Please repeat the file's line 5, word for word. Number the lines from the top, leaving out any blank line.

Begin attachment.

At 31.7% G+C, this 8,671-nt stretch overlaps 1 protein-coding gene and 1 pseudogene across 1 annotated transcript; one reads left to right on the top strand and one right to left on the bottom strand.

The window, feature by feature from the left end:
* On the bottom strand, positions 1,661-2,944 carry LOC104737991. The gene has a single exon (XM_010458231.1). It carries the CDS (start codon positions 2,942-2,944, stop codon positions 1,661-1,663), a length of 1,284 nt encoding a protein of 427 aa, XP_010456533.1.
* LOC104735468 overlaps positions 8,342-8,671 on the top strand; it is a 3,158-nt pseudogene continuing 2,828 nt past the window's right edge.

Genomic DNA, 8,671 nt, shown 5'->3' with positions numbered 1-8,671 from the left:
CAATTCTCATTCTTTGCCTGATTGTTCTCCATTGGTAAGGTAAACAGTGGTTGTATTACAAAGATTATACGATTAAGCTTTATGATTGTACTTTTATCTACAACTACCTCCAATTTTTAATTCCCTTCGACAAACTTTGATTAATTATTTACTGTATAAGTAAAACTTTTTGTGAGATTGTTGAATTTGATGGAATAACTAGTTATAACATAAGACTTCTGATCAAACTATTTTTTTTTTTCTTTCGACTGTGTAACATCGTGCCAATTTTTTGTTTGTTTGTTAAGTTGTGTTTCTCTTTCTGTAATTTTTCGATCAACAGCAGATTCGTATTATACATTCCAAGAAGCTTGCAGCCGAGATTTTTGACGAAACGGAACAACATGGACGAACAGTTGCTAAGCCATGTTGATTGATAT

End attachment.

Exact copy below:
Genomic DNA, 8,671 nt, shown 5'->3' with positions numbered 1-8,671 from the left: